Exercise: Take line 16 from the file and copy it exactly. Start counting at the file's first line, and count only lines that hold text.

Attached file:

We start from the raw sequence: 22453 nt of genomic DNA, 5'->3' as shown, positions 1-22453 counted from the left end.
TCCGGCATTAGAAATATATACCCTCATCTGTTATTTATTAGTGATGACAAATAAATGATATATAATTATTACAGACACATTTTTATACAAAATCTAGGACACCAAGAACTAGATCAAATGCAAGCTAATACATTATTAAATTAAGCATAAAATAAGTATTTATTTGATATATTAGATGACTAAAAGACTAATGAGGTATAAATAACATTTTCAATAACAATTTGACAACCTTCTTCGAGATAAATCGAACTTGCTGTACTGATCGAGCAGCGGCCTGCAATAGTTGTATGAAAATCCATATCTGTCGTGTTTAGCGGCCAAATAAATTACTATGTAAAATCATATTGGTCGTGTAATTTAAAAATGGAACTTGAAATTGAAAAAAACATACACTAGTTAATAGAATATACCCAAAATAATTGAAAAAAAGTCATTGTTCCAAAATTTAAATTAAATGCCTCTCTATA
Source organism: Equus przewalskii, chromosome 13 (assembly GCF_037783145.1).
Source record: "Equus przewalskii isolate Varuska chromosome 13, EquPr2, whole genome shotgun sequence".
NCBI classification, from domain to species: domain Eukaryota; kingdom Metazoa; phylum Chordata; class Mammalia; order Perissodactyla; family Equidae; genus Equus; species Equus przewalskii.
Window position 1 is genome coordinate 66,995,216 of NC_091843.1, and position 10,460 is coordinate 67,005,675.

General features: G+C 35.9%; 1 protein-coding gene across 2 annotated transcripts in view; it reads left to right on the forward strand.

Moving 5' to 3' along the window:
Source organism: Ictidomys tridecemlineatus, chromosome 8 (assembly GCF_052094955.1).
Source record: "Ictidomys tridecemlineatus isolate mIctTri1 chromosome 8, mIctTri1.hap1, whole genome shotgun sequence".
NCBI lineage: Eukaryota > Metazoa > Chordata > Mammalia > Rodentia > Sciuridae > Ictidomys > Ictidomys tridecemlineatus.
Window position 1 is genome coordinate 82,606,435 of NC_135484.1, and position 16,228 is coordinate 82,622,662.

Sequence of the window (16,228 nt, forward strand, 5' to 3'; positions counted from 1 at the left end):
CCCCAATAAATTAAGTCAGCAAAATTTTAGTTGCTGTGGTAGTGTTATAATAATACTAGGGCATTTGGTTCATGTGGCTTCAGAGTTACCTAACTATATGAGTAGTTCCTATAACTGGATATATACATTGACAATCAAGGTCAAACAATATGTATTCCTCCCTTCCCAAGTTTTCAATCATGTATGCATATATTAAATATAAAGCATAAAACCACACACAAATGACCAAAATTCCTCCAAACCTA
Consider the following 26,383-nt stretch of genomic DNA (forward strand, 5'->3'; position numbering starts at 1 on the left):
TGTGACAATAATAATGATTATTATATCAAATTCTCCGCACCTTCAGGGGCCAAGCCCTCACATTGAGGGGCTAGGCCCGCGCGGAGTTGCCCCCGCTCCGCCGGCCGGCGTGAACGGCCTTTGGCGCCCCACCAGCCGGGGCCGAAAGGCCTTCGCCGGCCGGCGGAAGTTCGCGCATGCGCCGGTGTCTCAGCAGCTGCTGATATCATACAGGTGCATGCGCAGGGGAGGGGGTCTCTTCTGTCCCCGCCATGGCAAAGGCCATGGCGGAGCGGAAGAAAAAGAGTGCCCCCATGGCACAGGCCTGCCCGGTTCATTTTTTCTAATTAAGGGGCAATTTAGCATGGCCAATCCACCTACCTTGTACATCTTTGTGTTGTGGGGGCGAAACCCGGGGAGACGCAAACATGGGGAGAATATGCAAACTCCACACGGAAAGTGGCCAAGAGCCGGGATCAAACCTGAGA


TGTGACAATAATAATGATTATTATATCAAATTCTCCGCACCTTCAGGGGCCAAGCCCTCACATTGAGGGGCTAGGCCCGCGCGGAGTTGCCCCCGCTCCGCCGGCCGGCGTGAACGGCCTTTGGCGCCCCACCAGCCGGGGCCGAAAGGCCTTCGCCGGCCGGCGGAAGTTCGCGCATGCGCCGGTGTCTCAGCAGCTGCTGATATCATACAGGTGCATGCGCAGGGGAGGGGGTCTCTTCTGTCCCCGCCATGGCAAAGGCCATGGCGGAGCGGAAGAAAAAGAGTGCCCCCATGGCACAGGCCTGCCCGGTTCATTTTTTCTAATTAAGGGGCAATTTAGCATGGCCAATCCACCTACCTTGTACATCTTTGTGTTGTGGGGGCGAAACCCGGGGAGACGCAAACATGGGGAGAATATGCAAACTCCACACGGAAAGTGGCCAAGAGCCGGGATCAAACCTGAGA